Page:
In case you didn't know, Albert Einstein was smart. There are many ways in which his genius has been proven, but because of the limited state of technology and our understanding of the universe that surrounds us, some of his work remains theory. But, that might have changed today.
Einstein's 1915 theory of general relativity predicted that gravitational waves are created in spacetime as a byproduct of objects moving about the universe, which dictates where they travel and the impact each has on the other. And today, a group of researchers from the Laser Interferometer Gravitational-Wave Observatory Scientific Collaboration (LIGO) might have just actually proved it to be true.
Using two ultra-sensitive activity detectors in Washington and Louisiana that are about 2.5 miles (4 km) in length, LIGO was able find the smallest needle in the largest haystack: gravitational waves recorded from the merger of two massive black holes that happened over 1 billion years ago. I think I need to sit down.
How did they do it?
The LIGO researchers elaborated on the laborious process involved in accomplishing such a task. Its lengthy, vacuum-sealed detectors are built with mirrors on each of its ends. When even the slightest vibration is recorded, LIGO's system beams laser to illuminate and record the movement. In the case of attempting to record proof that gravitational waves exist, the researchers noted that they need to hone in movement that was 1/1000th the size of a nucleus.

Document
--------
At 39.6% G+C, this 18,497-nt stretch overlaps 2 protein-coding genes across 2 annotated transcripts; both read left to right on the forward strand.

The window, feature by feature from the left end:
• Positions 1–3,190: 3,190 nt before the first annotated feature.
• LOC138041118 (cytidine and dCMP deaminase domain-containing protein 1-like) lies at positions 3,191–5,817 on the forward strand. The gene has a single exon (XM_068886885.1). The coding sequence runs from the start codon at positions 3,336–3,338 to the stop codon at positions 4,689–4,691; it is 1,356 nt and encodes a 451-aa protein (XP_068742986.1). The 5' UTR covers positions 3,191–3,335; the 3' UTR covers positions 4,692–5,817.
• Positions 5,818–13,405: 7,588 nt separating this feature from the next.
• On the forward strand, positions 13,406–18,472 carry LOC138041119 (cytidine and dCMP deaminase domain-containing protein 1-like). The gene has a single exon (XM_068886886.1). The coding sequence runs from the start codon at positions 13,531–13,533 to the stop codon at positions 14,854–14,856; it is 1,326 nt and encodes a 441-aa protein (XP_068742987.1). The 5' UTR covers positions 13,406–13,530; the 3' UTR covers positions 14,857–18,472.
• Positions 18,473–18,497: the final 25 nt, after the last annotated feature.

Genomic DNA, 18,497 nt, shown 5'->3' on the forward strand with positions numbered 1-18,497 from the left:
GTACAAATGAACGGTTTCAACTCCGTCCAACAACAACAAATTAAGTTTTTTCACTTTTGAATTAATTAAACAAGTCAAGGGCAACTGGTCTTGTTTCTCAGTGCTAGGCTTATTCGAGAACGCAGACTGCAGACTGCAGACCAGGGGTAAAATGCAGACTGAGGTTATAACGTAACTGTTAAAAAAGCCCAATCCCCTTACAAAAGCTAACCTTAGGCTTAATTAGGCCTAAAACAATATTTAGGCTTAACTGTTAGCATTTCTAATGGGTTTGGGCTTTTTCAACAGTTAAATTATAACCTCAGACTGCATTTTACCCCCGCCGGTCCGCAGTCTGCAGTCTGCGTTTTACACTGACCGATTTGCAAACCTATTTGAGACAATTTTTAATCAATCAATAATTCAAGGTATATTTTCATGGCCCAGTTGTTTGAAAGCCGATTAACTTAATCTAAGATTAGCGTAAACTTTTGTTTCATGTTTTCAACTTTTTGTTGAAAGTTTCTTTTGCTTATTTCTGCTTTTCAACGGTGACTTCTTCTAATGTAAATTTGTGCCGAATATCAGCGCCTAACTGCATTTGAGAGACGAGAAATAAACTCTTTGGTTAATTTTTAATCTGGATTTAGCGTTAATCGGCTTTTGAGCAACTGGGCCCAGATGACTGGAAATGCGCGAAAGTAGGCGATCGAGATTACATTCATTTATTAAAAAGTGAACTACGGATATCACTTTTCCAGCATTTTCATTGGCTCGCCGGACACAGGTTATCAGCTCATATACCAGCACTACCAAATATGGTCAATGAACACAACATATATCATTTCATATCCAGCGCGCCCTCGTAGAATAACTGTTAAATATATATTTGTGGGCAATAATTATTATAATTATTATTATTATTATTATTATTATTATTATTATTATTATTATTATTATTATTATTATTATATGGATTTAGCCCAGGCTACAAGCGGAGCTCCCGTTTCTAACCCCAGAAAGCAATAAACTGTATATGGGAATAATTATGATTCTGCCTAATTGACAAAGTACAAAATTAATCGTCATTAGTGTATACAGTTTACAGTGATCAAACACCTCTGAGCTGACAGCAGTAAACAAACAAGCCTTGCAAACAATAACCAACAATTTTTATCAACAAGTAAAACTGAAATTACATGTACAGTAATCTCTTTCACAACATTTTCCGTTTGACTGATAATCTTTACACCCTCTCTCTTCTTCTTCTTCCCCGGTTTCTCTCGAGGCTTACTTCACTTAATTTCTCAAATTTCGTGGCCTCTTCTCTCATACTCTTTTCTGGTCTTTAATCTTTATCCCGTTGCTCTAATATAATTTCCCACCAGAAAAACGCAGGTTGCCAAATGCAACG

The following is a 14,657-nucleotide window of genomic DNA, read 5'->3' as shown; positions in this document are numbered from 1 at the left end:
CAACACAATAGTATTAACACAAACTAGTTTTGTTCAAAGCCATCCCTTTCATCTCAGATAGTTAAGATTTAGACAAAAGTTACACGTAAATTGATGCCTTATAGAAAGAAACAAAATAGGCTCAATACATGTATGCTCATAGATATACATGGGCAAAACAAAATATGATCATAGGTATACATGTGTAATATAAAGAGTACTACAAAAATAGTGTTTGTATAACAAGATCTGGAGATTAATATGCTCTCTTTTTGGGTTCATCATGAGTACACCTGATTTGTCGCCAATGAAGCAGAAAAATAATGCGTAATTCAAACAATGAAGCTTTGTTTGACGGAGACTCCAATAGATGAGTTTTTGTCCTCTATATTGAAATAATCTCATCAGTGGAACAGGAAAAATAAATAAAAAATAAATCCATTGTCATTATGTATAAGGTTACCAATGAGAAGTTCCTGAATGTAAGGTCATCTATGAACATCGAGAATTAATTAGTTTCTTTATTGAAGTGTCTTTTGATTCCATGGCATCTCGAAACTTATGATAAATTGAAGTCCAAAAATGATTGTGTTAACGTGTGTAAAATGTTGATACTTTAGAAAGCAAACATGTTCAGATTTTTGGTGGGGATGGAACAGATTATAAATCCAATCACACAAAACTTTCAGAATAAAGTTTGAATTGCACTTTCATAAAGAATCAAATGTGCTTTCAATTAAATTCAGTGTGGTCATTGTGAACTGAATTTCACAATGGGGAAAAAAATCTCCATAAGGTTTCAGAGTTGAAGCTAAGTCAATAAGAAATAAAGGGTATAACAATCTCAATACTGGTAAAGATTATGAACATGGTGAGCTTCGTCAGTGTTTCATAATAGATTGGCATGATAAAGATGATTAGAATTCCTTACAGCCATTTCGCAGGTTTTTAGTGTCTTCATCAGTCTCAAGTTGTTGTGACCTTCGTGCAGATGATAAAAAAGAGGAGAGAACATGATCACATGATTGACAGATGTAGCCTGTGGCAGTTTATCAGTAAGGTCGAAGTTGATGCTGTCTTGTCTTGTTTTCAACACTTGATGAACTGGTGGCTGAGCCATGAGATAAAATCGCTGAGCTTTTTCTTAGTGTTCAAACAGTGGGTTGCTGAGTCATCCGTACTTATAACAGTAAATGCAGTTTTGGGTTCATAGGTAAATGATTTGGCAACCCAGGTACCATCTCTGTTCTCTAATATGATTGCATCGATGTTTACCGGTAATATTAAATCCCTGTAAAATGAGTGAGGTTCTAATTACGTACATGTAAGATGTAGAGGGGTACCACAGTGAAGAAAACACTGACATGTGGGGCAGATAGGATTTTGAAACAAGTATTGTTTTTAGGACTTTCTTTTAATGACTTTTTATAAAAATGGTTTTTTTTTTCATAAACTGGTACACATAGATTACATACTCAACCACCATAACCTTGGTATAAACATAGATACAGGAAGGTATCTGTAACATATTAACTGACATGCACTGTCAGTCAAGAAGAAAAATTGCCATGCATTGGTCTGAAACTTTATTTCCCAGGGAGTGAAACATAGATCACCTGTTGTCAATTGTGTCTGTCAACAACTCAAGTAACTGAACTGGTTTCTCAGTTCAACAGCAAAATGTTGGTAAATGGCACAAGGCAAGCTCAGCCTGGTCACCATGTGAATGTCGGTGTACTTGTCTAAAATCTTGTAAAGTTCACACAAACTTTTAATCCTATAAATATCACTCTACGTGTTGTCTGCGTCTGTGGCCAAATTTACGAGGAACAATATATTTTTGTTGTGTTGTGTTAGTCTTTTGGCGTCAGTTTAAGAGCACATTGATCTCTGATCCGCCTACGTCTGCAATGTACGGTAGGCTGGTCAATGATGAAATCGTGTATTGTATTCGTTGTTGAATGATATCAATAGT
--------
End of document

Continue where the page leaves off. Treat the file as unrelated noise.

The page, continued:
According to The Verge, LIGO's early attempts at cracking the code on gravitational waves were sabotaged by vibrations made right here on Earth, like ones made by nearby cars driving by the facility. But on September 14, 2015, the team, having learned from previous mistakes, detected a sudden spike in measurements. It made a similar impression at both of the detector sites across the US, which essentially rules out another red herring.
This reading, which again, was that of two black holes merging, registered visible activity that only lasted 20 milliseconds long, but was equivalent in power to fifty times that of all the stars in the universe combined.
LIGO is certain that its findings prove the existence of gravitational waves because, on paper, the oscillations created by this massive activity in our universe look very similar to the prediction graphs. If you want to listen to what a gravitational wave created by the merging of black holes sounds like, check out the sound clip below.
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